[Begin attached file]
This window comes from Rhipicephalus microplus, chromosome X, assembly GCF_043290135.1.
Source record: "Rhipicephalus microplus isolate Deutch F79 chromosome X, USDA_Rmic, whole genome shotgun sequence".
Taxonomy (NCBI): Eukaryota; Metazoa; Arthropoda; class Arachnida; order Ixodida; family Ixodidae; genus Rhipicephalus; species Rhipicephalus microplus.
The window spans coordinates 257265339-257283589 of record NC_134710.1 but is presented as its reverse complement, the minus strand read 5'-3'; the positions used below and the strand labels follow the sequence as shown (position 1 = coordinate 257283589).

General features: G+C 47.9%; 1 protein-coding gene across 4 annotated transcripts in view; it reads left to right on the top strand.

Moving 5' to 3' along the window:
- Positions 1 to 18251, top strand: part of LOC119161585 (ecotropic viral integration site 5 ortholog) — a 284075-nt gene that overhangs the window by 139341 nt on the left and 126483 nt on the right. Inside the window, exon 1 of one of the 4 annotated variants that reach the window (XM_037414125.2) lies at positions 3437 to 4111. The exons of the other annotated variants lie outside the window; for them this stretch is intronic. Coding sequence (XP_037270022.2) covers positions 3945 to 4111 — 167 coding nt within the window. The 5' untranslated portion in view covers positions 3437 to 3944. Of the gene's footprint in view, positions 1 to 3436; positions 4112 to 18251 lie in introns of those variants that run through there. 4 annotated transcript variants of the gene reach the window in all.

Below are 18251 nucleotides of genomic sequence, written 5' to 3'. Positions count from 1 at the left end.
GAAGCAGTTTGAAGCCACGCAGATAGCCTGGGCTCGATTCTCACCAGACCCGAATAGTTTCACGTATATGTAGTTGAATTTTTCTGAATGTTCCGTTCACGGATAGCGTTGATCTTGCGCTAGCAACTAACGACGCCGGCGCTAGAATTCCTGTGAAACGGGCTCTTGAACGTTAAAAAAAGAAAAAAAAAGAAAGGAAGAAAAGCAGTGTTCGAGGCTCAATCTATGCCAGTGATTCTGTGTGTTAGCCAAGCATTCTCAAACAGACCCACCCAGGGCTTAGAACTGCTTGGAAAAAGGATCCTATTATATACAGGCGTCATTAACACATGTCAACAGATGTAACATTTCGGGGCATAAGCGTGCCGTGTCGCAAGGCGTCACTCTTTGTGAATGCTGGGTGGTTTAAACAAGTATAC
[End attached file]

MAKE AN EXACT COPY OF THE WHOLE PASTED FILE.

This window comes from Rhipicephalus microplus, chromosome X, assembly GCF_043290135.1.
Source record: "Rhipicephalus microplus isolate Deutch F79 chromosome X, USDA_Rmic, whole genome shotgun sequence".
Taxonomy (NCBI): Eukaryota; Metazoa; Arthropoda; class Arachnida; order Ixodida; family Ixodidae; genus Rhipicephalus; species Rhipicephalus microplus.
The window spans coordinates 257265339-257283589 of record NC_134710.1 but is presented as its reverse complement, the minus strand read 5'-3'; the positions used below and the strand labels follow the sequence as shown (position 1 = coordinate 257283589).

General features: G+C 47.9%; 1 protein-coding gene across 4 annotated transcripts in view; it reads left to right on the top strand.

Moving 5' to 3' along the window:
- Positions 1 to 18251, top strand: part of LOC119161585 (ecotropic viral integration site 5 ortholog) — a 284075-nt gene that overhangs the window by 139341 nt on the left and 126483 nt on the right. Inside the window, exon 1 of one of the 4 annotated variants that reach the window (XM_037414125.2) lies at positions 3437 to 4111. The exons of the other annotated variants lie outside the window; for them this stretch is intronic. Coding sequence (XP_037270022.2) covers positions 3945 to 4111 — 167 coding nt within the window. The 5' untranslated portion in view covers positions 3437 to 3944. Of the gene's footprint in view, positions 1 to 3436; positions 4112 to 18251 lie in introns of those variants that run through there. 4 annotated transcript variants of the gene reach the window in all.

Below are 18251 nucleotides of genomic sequence, written 5' to 3'. Positions count from 1 at the left end.
GAAGCAGTTTGAAGCCACGCAGATAGCCTGGGCTCGATTCTCACCAGACCCGAATAGTTTCACGTATATGTAGTTGAATTTTTCTGAATGTTCCGTTCACGGATAGCGTTGATCTTGCGCTAGCAACTAACGACGCCGGCGCTAGAATTCCTGTGAAACGGGCTCTTGAACGTTAAAAAAAGAAAAAAAAAGAAAGGAAGAAAAGCAGTGTTCGAGGCTCAATCTATGCCAGTGATTCTGTGTGTTAGCCAAGCATTCTCAAACAGACCCACCCAGGGCTTAGAACTGCTTGGAAAAAGGATCCTATTATATACAGGCGTCATTAACACATGTCAACAGATGTAACATTTCGGGGCATAAGCGTGCCGTGTCGCAAGGCGTCACTCTTTGTGAATGCTGGGTGGTTTAAACAAGTATAC